This was the year that I discovered “young” garlic. I had never tried it and didn’t know that, like a leek, you can use all of the white base of the plant, as well as the tender, lighter-green part of the stalk. And I do mean all of the white part, newly forming garlic head included. The papery wrappers we’re all used to painstakingly peeling away from our cured garlic? They are soft and savory and you just cut right through them when you prepare the immature head and the fleshy bottom of the stem.
I must have stolen at least a dozen of these treats out of the garlic patch before the rest of the heads were fully plumped up and the leaves were starting to dry down. I used them to flavor stocks, frittatas and stews, in stir-frying and fed a few of them to my husband raw to help clear sinus gunk from a cold.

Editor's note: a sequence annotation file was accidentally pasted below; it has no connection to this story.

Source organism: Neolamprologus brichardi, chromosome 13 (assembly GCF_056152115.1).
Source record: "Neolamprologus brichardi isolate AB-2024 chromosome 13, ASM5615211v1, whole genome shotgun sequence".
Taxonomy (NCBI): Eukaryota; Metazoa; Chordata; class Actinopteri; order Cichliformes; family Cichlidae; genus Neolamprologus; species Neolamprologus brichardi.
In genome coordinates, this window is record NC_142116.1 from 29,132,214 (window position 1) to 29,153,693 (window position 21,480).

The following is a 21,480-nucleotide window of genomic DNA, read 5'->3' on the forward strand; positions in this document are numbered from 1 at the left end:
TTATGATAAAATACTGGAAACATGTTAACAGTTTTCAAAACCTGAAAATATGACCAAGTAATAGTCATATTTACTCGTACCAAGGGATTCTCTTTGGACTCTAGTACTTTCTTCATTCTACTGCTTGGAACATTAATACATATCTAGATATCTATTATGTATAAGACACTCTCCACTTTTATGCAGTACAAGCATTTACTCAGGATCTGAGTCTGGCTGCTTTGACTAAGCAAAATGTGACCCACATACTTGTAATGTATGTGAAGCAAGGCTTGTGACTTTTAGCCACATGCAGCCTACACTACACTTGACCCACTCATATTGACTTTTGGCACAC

This year we did two patches of garlic, a softneck, ‘Chinese Pink,’ and a hardneck, ‘Music,’ both from Territorial Seed. The ‘Chinese Pink’ said it was an “extra-early-maturing variety” and to expect it to be drying down late-May to June. ‘Music’ has a mid-late harvest, which usually means late-July in our part of California. They were both planted on October 4th, 2010. The ‘Chinese Pink’ went into a 4’x4′ raised bed. I may have planted more than 50 cloves. I harvested 30 of them, there are another ten still in the ground and I “borrowed” quite a few out of the bed to use green.
The ‘Chinese Pink’ garlic has a mild, fresh flavor even after it has been cured. The heads, when they aren’t still covered in soil from the ground, have thin, pink vertical stripes on the outer wrappers. The ‘Chinese Pink’ was harvested even earlier than I could have imagined and rates as a big winner in our garden this year. Some of the heads are over 2″ across and the majority of the cloves in each head are a good size for peeling.
It looks like the ‘Music‘ is just starting to dry a few of it’s outer leaves. Better get out there and try some of it green before it’s too late!